Troubleshooting Security Translation Issues

Applies to: Active Directory Migration Tool 3.2 (ADMT 3.2)

This topic describes a known issue related to security translation using the Active Directory Migration Tool (ADMT).

Security translation does not affect the Outlook profile

When you select User Profiles on the Translate Objects page of the Security Translation Wizard, security is not translated on Microsoft Office Outlook® profiles. To fix Outlook profiles for migrated accounts, use the Microsoft Exchange Server Migration Wizard. The Exchange Server Migration Wizard ships with and is installed with Exchange Server beginning with Exchange Server 2003.

Security translation on native registry keys is not available when you are running 64-bit versions before Windows Vista

This is a known issue that occurs because of inconsistencies in how the Windows-on-Windows 64-bit (WoW64) subsystem handles registry redirection differently in Windows Vista and earlier versions of the Microsoft Windows operating system. This issue does not affect running security translation on native registry locations for 64-bit versions of Windows Server 2008 or Windows Vista or later.

After migration, new user accounts in the target domain cannot access resources where the source domain accounts have permissions.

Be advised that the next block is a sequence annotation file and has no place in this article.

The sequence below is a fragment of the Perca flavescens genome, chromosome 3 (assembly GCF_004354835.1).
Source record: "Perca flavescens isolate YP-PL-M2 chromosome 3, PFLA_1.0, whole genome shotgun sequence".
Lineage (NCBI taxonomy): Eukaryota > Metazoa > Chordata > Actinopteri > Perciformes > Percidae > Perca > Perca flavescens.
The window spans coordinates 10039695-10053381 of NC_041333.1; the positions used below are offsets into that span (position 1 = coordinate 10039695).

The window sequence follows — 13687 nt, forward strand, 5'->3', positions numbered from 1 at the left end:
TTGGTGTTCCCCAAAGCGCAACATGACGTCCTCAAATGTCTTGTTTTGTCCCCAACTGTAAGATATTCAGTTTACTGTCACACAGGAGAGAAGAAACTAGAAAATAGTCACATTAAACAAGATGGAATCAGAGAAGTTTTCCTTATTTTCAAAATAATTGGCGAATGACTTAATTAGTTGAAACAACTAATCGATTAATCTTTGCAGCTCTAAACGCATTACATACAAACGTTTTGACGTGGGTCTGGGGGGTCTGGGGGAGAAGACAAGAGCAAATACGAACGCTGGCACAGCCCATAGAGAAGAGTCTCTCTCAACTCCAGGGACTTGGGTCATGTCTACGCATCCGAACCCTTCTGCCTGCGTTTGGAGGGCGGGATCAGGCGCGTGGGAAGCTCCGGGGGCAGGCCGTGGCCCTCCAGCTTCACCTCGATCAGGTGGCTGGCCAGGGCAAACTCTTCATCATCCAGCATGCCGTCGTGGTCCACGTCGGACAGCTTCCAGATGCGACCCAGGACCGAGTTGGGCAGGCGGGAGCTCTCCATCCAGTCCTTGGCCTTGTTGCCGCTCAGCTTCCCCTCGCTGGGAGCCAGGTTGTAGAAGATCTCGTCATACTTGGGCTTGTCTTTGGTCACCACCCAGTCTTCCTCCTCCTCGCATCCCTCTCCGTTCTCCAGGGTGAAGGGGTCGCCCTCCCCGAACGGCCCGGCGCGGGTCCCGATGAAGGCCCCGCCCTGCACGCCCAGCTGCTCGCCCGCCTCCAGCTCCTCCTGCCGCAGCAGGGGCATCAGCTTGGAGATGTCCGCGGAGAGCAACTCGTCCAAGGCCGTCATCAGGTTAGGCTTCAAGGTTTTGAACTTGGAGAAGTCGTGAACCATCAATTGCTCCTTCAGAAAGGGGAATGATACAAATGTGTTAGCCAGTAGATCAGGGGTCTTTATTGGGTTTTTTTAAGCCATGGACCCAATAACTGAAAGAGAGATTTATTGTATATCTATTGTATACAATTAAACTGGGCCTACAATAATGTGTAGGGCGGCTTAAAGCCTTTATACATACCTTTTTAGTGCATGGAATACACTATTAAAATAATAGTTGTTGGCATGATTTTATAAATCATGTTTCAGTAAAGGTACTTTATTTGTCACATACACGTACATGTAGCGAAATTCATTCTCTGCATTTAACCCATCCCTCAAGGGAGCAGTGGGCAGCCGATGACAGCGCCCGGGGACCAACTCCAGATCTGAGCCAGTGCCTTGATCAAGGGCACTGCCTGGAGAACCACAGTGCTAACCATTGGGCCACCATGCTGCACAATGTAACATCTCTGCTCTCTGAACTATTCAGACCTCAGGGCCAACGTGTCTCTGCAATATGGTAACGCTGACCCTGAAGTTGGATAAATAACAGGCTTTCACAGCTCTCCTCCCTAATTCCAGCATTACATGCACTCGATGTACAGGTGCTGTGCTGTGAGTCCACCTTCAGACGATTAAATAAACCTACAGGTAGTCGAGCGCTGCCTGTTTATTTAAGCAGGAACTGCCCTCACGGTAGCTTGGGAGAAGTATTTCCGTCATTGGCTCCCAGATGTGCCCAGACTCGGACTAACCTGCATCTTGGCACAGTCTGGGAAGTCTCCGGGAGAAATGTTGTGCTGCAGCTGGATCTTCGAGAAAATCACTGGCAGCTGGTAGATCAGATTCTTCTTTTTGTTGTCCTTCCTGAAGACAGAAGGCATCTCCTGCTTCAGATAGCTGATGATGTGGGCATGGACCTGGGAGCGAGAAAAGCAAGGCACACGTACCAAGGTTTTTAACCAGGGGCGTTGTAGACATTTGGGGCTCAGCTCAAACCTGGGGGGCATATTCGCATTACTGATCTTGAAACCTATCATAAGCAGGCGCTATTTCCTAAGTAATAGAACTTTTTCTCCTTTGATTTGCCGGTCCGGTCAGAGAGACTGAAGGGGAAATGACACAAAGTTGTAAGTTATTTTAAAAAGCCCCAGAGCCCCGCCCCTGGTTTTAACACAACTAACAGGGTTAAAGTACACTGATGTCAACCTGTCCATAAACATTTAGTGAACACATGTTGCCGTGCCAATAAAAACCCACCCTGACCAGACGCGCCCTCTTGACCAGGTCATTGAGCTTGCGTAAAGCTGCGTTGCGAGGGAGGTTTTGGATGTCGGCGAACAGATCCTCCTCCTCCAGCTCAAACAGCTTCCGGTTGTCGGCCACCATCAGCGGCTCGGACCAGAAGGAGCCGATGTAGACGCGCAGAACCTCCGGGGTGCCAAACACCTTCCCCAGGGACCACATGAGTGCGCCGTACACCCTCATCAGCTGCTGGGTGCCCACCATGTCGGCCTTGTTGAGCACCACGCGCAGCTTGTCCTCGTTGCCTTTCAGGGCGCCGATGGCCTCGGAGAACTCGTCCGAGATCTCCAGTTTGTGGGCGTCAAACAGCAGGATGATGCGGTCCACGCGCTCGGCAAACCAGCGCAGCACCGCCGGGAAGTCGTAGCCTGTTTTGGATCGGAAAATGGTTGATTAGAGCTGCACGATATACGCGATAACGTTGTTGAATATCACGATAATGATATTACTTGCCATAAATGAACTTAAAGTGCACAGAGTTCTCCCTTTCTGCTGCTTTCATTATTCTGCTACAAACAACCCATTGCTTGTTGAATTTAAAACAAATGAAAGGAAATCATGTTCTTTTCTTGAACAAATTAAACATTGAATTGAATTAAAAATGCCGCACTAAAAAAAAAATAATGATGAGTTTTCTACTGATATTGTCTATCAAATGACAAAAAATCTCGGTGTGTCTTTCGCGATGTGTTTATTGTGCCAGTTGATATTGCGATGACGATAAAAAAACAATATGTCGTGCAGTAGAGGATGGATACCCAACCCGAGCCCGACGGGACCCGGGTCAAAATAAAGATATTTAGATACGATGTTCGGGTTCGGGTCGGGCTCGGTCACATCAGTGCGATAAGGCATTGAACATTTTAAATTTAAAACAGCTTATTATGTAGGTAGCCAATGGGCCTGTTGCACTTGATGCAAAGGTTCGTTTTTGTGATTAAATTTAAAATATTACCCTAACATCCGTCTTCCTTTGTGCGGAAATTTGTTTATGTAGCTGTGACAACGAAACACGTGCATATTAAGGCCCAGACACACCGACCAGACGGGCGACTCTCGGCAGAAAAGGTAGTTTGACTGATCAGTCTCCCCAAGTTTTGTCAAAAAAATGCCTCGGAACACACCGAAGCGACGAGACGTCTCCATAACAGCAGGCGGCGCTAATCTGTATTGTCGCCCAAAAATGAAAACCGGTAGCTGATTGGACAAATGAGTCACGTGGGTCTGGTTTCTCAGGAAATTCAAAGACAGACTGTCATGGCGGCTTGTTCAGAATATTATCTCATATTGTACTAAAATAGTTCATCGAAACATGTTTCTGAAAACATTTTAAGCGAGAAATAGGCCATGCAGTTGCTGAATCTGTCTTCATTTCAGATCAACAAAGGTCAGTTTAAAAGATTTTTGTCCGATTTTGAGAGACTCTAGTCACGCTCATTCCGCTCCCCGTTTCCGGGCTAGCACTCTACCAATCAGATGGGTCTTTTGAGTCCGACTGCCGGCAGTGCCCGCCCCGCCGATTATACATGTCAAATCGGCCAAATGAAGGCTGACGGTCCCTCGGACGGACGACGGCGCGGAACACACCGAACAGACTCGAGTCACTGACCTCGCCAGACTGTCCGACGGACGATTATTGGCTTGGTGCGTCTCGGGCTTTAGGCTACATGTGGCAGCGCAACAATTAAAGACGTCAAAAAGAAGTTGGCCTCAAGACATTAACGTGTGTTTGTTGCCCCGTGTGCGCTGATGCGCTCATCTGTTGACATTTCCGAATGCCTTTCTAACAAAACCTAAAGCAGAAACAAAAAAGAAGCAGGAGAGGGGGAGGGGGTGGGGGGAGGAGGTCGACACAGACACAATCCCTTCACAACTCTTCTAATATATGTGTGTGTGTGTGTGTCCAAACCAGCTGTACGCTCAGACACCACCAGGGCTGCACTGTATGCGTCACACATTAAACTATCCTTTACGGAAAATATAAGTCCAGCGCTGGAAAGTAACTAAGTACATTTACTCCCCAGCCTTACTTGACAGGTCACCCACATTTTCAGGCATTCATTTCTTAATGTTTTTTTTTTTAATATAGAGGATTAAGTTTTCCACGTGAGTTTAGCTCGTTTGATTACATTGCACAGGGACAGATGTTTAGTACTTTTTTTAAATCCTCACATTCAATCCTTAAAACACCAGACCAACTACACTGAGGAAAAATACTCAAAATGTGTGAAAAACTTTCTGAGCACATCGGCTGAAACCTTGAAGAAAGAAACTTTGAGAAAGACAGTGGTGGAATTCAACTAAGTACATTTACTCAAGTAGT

Cause: The settings that are necessary to run ADMT have not been correctly established.

Most migration problems are caused by an incorrectly configured migration environment.

Solution: Open the migration log file, and find the account that you migrated with the security identifier (SID) history. If SID history was added to the account, you should see an entry similar to the following:

2005-10-06 18:28:50-SID for UserAccountName added to the SID history of UserAccountName

If you receive an error message, it is almost certain that you have not configured the environment correctly, and you should review the configuration topics before you try the migration again.

SID history migration is not working.

Cause: There are a number of conditions that must be satisfied for SID history migration to work.

Solution: Configure the migration environment correctly before you run ADMT, and review the configuration topics before you proceed with the migration.

Note

When you migrate a previously migrated security principal to a new domain, the criteria for migrating SID history should be in place for all three domains.

For example, say that you have the following three domains: DomainA, DomainB, and DomainC. User1 in DomainA (DomainA\User1) is migrated to DomainB as DomainB\User1 and SID history is translated. DomainB\User1 now has the primary SID for DomainB\User1 and the SID history value for DomainA\User1. If an administrator wants to migrate DomainB\User1 to DomainC\User1 and preserve all of DomainB\User1’s SIDs, the proper configuration settings must be in place to allow migration from DomainA to DomainC and from DomainB to DomainC. If DomainA has been decommissioned, or if proper configuration cannot be satisfied between DomainA and DomainC, ADMT migrates the SID for DomainB\User1 to DomainC\User1 and logs the fact that it could not migrate the DomainA\User1 SID.